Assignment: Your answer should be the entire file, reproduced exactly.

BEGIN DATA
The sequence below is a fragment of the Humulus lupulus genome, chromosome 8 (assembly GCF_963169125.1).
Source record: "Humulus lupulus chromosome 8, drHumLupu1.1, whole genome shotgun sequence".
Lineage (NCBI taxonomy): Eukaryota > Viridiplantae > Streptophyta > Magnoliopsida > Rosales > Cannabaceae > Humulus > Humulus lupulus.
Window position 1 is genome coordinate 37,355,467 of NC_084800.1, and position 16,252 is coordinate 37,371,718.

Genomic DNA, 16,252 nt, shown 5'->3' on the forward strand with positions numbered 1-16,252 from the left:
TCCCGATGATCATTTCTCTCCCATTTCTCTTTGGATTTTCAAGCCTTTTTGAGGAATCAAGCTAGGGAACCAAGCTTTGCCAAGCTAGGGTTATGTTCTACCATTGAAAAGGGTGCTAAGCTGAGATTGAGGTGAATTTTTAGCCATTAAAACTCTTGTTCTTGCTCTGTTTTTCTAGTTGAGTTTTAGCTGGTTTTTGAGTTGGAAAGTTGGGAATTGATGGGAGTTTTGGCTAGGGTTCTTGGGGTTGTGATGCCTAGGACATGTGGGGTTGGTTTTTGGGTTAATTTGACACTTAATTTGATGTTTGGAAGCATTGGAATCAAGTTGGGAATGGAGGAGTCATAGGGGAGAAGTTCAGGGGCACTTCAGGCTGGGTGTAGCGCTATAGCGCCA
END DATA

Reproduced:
The sequence below is a fragment of the Humulus lupulus genome, chromosome 8 (assembly GCF_963169125.1).
Source record: "Humulus lupulus chromosome 8, drHumLupu1.1, whole genome shotgun sequence".
Lineage (NCBI taxonomy): Eukaryota > Viridiplantae > Streptophyta > Magnoliopsida > Rosales > Cannabaceae > Humulus > Humulus lupulus.
Window position 1 is genome coordinate 37,355,467 of NC_084800.1, and position 16,252 is coordinate 37,371,718.

Genomic DNA, 16,252 nt, shown 5'->3' on the forward strand with positions numbered 1-16,252 from the left:
TCCCGATGATCATTTCTCTCCCATTTCTCTTTGGATTTTCAAGCCTTTTTGAGGAATCAAGCTAGGGAACCAAGCTTTGCCAAGCTAGGGTTATGTTCTACCATTGAAAAGGGTGCTAAGCTGAGATTGAGGTGAATTTTTAGCCATTAAAACTCTTGTTCTTGCTCTGTTTTTCTAGTTGAGTTTTAGCTGGTTTTTGAGTTGGAAAGTTGGGAATTGATGGGAGTTTTGGCTAGGGTTCTTGGGGTTGTGATGCCTAGGACATGTGGGGTTGGTTTTTGGGTTAATTTGACACTTAATTTGATGTTTGGAAGCATTGGAATCAAGTTGGGAATGGAGGAGTCATAGGGGAGAAGTTCAGGGGCACTTCAGGCTGGGTGTAGCGCTATAGCGCCA